Tuesday, February 8, 2011

Small City School Districts Lobby...Exist?

The New York State Association of Small City School Districts has announced that state education funding is heading in the wrong direction, which is why they believe the poorest schools and children are being left behind.
They argue that the inequity is embodied by the fact that two-thirds of STAR funding, which is property tax relief, goes to the wealthiest 1/3 of districts statewide and therefore requires the poorer districts to shoulder more of their education costs.
"Even in the midst of the state's fiscal dilemma the state must find a way to target sufficient additional funding to provide small city students the education they deserve and their tax payers can no longer afford," said Robert E. Biggerstaff,
Executive Director for SCSD.
Here are some facts they want you to know:
Did you know that in connection with the State’s $750 million Race to the Top federal grant and as a result of the Regents sponsored Everson-Koretz Report (Harvard) the Regents are in the process of a massive overhaul of data systems, curriculum, assessments and the teacher/principal evaluation process?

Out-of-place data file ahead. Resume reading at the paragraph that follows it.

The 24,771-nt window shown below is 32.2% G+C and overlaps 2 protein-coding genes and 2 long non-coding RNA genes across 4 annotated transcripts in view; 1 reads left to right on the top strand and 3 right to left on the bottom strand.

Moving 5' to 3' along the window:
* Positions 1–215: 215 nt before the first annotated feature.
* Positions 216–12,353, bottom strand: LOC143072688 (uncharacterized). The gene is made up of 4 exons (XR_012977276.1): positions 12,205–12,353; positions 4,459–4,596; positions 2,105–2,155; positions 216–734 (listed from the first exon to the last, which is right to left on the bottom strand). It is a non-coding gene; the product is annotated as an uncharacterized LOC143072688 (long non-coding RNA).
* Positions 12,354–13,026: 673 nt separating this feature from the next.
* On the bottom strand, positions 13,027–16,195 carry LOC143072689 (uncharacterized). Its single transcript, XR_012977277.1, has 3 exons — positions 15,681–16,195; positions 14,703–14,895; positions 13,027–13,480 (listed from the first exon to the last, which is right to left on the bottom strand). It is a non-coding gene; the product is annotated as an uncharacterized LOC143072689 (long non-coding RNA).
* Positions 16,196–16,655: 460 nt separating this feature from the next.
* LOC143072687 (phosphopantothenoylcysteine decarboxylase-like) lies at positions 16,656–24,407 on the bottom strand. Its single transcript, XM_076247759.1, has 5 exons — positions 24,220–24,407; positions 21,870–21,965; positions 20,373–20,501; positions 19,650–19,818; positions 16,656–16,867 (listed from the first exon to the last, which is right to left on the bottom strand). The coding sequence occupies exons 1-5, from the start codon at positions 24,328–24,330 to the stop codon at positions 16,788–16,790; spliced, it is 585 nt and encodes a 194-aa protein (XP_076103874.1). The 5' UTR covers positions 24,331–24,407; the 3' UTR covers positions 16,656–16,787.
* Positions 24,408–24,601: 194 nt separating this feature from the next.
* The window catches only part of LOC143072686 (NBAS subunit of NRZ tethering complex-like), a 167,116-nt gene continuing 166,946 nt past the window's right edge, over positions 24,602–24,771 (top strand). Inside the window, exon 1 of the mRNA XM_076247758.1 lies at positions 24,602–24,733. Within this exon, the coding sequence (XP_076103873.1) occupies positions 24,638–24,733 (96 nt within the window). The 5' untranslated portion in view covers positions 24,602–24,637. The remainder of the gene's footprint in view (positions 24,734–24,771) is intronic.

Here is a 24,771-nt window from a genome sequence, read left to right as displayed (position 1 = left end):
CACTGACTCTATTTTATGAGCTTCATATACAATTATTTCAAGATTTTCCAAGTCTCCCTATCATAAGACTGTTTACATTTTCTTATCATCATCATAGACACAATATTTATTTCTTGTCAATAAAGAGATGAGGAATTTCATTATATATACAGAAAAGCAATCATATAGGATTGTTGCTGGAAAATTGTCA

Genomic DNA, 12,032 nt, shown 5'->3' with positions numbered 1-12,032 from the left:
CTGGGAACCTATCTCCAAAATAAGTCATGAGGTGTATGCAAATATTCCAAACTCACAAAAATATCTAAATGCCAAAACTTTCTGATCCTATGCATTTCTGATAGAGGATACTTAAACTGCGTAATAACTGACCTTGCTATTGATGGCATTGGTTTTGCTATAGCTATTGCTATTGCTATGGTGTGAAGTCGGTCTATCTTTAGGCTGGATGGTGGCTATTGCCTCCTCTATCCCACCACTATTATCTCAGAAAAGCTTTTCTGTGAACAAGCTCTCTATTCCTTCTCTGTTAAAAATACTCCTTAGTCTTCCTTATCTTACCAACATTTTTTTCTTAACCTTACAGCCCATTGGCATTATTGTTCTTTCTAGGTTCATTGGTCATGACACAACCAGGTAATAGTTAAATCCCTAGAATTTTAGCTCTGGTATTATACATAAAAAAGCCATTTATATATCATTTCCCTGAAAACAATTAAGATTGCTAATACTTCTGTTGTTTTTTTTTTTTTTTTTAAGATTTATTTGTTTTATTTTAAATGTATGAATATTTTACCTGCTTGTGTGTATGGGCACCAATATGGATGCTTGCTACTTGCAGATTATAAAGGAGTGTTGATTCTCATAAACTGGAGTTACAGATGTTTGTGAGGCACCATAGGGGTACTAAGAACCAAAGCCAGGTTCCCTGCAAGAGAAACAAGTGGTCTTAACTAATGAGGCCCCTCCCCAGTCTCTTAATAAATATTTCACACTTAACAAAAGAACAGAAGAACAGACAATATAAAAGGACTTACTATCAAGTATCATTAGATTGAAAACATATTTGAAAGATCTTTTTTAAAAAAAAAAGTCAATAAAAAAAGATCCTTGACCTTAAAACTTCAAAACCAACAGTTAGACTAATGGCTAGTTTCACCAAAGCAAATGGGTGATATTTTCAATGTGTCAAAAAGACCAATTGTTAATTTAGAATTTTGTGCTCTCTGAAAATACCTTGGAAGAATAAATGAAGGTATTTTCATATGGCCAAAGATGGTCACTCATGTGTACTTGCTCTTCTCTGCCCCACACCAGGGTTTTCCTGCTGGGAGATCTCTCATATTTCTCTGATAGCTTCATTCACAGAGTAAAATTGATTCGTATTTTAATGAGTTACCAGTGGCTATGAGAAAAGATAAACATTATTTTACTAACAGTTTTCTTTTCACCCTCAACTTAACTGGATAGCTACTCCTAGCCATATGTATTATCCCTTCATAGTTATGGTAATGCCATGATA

Did you know that in connection with this overhaul the Regents have already raised the cut scores (passing scores) and, because of the large numbers of additional students now qualifying for Academic Intervention Services (AIS (in some cases the number of AIS students in small city schools has doubled) have had to waive the AIS requirements for 2010-11?.
Did you know that no one has estimated the additional cost of this overhaul to local school districts?
Did you know that half of the $750 million RTTT grant goes to the State Education Department?
Did you know that most of the other half will go to BOCES (and not to local school districts) to administer changes in curriculum, assessments and evaluations dictated by new regulations?
Did you know that in order to make the State RTTT application more competitive nationally the State approved 250 additional charter school slots?
Did you know that the stranded costs of these new charter schools will be about $600 million annually (2/3 of approved operating expense per pupil), which will be paid, not by state aid, but by the local school taxpayer in the form of higher property taxes?
Did you know that virtually all of the charter schools currently operating are located in cities?
Did you know that the RTTT one time grant of $750 million, most of which does not go to local school districts, was not such a good deal for the city districts and their taxpayers who will have to pick up the $600 million tab for new charter schools each and every year hereafter?

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